A great way to share your aloha with the place you love to visit is by doing volunteer work while on vacation. “Voluntourism” opportunities connect you with people who think like you do, allow you to visit remote and pristine areas, and build rapport with local residents as well as create meaningful vacation memories.
You can give back to the island while learning about its natural history, native culture, plants and wildlife. All you have to do is be willing to roll up your sleeves and pitch in to work for a few hours or help for a few days during your stay.
Aloha for Animals
Maui Humane Society offers its Beach Buddies program for visitors every Wednesday and Friday between 10 am and 4 pm. Take care of a deserving dog for a day and enjoy Maui’s beautiful beaches together. Each outing starts with a safety talk at the animal shelter, where you’re given a backpack filled with dog treats, collars, spare towels and waste bags. Your dog will be bathed and happy to join you for some fun in the sun. Sign up at mauihumanesociety.org to help and have a rewarding day.
Leilani Farm Sanctuary in Haiku is a tropical farm setting for rescued animals and birds of all varieties, from donkeys to ducks and tortoises to turkeys. Volunteer projects take place on Mondays and Wednesdays, beginning at 9 am. Pick a skill that you have experience for, like animal grooming, gardening, cleaning the barn or deck, weed whacking, spreading wood chips and mulch, removing invasive plants, and maintaining trails. Visit leilanifarmsanctuary.org to join in.
The island of Lana’i is home to a three-acre sanctuary for more than 500 cats of all ages and sizes. Lana’i Cat Sanctuary rescues wild and abandoned cats to save them from suffering, reduce over-population and help protect endangered birds. Volunteers are welcome every day to help out between 10 am and 3 pm. You can pet and feed the cats, clean out their housing, water the grounds, cut grass, mulch and fertilize, or pull weeds. Bring a picnic lunch. Check lanaicatsanctuary.org for hints and cute cat pictures.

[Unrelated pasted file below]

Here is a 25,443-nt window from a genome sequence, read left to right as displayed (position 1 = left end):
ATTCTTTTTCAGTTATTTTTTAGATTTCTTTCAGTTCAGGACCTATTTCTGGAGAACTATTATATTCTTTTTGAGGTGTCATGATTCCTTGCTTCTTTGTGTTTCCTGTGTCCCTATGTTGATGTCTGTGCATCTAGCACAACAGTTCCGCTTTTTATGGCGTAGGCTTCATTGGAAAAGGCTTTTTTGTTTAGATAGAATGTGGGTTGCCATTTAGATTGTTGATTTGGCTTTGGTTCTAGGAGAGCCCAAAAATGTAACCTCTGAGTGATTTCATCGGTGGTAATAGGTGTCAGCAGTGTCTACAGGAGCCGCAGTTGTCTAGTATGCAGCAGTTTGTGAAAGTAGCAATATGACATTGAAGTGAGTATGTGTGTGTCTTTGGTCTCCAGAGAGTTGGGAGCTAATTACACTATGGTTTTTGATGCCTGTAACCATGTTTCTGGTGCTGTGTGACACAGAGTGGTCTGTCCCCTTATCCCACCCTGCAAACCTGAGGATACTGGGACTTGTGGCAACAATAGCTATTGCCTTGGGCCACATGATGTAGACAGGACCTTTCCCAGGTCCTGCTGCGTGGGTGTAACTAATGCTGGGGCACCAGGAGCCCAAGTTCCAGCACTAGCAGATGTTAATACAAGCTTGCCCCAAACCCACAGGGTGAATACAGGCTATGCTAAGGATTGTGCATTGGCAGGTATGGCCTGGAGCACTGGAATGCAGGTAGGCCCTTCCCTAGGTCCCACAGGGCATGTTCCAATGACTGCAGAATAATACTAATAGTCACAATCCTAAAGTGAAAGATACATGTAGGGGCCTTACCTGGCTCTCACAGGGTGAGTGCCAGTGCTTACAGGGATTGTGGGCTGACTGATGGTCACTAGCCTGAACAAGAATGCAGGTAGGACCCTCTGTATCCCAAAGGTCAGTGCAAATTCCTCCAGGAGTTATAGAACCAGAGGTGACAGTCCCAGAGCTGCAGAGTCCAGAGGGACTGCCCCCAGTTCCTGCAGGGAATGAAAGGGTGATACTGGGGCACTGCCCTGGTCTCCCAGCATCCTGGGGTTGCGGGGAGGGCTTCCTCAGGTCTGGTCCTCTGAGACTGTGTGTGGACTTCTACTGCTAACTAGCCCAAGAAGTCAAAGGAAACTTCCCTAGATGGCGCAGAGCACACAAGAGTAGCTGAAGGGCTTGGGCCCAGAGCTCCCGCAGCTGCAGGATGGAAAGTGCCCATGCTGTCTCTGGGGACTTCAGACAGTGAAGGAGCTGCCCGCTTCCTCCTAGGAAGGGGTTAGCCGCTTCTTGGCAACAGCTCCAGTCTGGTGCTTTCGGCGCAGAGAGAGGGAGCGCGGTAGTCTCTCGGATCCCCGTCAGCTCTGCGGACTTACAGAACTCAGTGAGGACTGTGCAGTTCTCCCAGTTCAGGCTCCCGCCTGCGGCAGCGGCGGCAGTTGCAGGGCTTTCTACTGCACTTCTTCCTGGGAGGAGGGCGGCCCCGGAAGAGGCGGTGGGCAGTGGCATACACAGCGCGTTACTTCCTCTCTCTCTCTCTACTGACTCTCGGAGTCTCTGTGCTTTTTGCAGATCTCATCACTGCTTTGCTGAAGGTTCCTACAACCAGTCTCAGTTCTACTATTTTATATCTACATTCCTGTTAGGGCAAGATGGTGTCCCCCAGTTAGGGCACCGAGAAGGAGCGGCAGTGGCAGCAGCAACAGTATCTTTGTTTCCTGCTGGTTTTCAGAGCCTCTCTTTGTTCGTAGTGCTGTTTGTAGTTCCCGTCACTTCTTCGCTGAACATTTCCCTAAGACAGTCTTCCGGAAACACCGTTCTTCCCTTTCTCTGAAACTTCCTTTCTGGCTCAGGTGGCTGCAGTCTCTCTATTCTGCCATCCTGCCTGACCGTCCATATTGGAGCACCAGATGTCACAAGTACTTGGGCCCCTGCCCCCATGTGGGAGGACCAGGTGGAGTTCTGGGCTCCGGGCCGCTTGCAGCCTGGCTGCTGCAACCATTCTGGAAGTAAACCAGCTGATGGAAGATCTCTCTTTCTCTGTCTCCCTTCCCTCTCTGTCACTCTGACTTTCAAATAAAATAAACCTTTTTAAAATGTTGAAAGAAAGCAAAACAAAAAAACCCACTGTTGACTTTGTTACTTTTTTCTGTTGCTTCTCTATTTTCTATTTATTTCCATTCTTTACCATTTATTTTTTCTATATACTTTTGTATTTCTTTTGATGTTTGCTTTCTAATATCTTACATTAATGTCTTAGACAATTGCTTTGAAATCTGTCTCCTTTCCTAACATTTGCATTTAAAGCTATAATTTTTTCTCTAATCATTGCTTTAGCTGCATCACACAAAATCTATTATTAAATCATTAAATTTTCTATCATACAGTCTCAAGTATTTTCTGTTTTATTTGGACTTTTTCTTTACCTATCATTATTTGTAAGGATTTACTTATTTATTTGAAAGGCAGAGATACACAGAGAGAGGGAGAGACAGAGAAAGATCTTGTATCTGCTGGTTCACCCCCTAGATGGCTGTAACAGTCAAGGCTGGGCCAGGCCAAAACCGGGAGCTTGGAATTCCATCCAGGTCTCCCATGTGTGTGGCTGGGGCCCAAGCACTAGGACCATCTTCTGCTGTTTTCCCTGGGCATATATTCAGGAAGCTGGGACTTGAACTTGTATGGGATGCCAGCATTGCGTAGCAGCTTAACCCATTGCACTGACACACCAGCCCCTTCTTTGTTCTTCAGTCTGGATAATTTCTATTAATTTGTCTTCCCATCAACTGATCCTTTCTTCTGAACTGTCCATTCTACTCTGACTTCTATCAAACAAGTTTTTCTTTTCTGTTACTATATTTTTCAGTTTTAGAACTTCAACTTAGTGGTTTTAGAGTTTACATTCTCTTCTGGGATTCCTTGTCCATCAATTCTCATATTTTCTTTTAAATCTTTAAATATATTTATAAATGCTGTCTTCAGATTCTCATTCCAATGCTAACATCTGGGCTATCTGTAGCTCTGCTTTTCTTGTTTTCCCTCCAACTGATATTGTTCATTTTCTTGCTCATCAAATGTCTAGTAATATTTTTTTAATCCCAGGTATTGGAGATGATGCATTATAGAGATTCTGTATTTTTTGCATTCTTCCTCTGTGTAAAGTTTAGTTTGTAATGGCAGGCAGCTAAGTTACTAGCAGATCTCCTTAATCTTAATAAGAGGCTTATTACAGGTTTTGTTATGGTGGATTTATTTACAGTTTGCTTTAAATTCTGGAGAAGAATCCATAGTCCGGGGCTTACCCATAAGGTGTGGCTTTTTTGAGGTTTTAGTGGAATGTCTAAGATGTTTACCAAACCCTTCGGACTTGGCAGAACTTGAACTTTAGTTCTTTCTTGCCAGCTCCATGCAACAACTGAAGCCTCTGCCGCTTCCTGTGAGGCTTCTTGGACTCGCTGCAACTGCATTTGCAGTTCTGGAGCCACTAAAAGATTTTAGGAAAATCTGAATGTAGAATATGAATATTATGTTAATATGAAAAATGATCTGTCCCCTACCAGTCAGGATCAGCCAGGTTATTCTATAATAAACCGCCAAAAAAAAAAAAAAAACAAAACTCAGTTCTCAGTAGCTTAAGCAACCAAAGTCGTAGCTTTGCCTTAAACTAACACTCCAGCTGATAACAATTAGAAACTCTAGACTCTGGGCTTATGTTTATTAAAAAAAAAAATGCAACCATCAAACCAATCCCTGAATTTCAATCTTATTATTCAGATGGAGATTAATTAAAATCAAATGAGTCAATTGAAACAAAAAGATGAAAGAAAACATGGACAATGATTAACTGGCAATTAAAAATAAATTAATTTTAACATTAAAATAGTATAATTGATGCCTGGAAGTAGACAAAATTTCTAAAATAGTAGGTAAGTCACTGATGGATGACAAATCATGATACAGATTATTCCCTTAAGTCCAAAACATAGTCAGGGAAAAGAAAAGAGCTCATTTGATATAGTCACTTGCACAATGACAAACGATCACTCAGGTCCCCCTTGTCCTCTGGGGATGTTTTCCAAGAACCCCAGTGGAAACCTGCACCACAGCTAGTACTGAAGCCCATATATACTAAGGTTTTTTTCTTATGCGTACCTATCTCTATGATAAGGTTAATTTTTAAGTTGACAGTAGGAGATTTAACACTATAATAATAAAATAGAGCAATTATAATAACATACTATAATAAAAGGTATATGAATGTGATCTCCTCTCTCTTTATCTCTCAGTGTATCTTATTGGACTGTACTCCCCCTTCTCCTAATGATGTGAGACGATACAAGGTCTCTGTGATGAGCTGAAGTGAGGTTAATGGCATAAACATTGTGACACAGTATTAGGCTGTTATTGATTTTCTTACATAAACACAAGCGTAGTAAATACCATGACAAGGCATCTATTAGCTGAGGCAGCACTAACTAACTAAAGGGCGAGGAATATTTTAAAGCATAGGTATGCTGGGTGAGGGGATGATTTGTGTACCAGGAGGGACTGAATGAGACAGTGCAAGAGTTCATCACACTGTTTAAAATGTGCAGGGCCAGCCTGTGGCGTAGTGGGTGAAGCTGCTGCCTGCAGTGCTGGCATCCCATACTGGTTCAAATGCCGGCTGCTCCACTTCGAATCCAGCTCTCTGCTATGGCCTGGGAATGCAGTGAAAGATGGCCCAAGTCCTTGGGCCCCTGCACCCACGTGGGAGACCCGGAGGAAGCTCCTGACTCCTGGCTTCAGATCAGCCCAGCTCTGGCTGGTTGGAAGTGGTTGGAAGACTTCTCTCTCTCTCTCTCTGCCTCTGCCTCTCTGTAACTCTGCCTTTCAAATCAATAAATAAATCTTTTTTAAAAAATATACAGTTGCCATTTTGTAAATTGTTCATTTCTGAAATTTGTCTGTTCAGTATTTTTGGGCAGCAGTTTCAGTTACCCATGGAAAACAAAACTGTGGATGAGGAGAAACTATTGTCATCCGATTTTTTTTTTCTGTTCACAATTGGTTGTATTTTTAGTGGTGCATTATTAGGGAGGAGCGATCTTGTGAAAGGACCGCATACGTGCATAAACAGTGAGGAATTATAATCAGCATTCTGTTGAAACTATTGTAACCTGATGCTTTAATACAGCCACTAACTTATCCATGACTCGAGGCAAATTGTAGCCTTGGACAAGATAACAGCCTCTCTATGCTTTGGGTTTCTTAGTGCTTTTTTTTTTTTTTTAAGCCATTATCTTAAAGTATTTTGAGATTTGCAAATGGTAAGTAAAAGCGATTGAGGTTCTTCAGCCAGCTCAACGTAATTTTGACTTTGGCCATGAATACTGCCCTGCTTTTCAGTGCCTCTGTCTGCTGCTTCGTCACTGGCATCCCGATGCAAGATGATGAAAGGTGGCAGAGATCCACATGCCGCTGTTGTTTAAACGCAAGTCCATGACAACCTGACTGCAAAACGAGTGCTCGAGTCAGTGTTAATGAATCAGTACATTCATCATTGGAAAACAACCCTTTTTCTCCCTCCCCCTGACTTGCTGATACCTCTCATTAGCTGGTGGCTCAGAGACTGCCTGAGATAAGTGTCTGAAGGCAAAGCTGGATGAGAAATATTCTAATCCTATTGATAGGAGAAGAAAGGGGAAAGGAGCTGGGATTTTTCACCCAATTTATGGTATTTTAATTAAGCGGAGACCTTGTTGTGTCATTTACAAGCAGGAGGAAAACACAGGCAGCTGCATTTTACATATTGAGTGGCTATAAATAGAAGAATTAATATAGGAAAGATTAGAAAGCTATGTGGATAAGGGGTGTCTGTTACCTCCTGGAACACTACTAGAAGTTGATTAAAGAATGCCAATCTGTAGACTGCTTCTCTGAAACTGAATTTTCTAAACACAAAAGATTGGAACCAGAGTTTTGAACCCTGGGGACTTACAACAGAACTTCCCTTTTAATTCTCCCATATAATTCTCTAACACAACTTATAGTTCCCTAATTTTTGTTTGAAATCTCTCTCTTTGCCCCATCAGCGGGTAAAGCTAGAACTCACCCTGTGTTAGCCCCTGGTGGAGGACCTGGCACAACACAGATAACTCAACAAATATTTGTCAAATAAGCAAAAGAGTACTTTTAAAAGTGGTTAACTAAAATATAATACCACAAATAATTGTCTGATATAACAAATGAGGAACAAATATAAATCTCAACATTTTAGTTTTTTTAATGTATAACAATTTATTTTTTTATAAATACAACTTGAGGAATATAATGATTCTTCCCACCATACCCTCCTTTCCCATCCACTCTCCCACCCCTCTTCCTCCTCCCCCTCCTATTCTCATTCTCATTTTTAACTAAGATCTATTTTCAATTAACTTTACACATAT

Fishponds and Forests
Lā Hana Lāna’i is a community stewardship program for volunteers to care for the environment and learn about the island’s sacred places. Offered one day each month, stewardship events allow you to explore the culture and heritage of Lāna’i while working on the land or at the seashore. Learn how to rebuild a traditional Hawaiian fishpond at the Waia’ōpae Fishpond restoration project. Spend a day in the uplands to help protect a native Koa forest by removing invasive plants and replanting seedlings of Acacia koa trees. Go to lahanalanai.com for the event dates.
The traditional skills of building a Hawaiian loko ‘ia (fishpond) and restoring its functionality were reborn on Molokai in the 1980s. To date, several fishponds along the island’s south-facing shores have been rebuilt. These days, the nonprofit Hui o Kuapā is working on the largest loko ‘ia, Keawanui, a 55-acre marvel of indigenous engineering. This restoration work is part of a vision for food self-sufficiency and natural resource management using cultural traditions. A variety of programs are available; see huiokuapa.org for the choices.
Get ready to get your hands dirty and learn about the native flora and forest trees with the Maui Cultural Lands ‘ohana (family). For 15 years, this grass-roots land trust organization has been protecting native forests, stabilizing cultural sites and replanting coastal and inland areas with endemic species. Every Saturday in Honokōwai Valley, where it all began, you can help remove invasive plants, replant native trees, restore lo’i (patches) for kalo cultivation and rebuild rock walls. Lo’i kalo restoration work is also being done in Ukumehame Valley, and native plant and tree reforestation is happening on the Kaheawa Wind Farm. Visit mauiculturallands.org for the specifics.
Pacific Whale Foundation (PWF) provides opportunities to learn about the marine environment and train to become a marine naturalist. You can also take advantage of community service projects that help protect the island’s fragile shorelines, coral reef and open land. Check out PWF’s Volunteering on Vacation program and help make a difference by joining beach cleanups or maintaining oceanside trails in South Maui. Go to volunteersonvacation.org for details.
In West Maui, you can help monitor shoreline water quality and protect the watershed on land through West Maui Kumuwai, a movement to reduce pollutants that harm the ocean. See westmauikumuwai.org for more opportunities.
To lend your hand in more ways, by volunteering with nonprofit agencies in Maui County, check out the resource site handsonmaui.com for additional suggestions.
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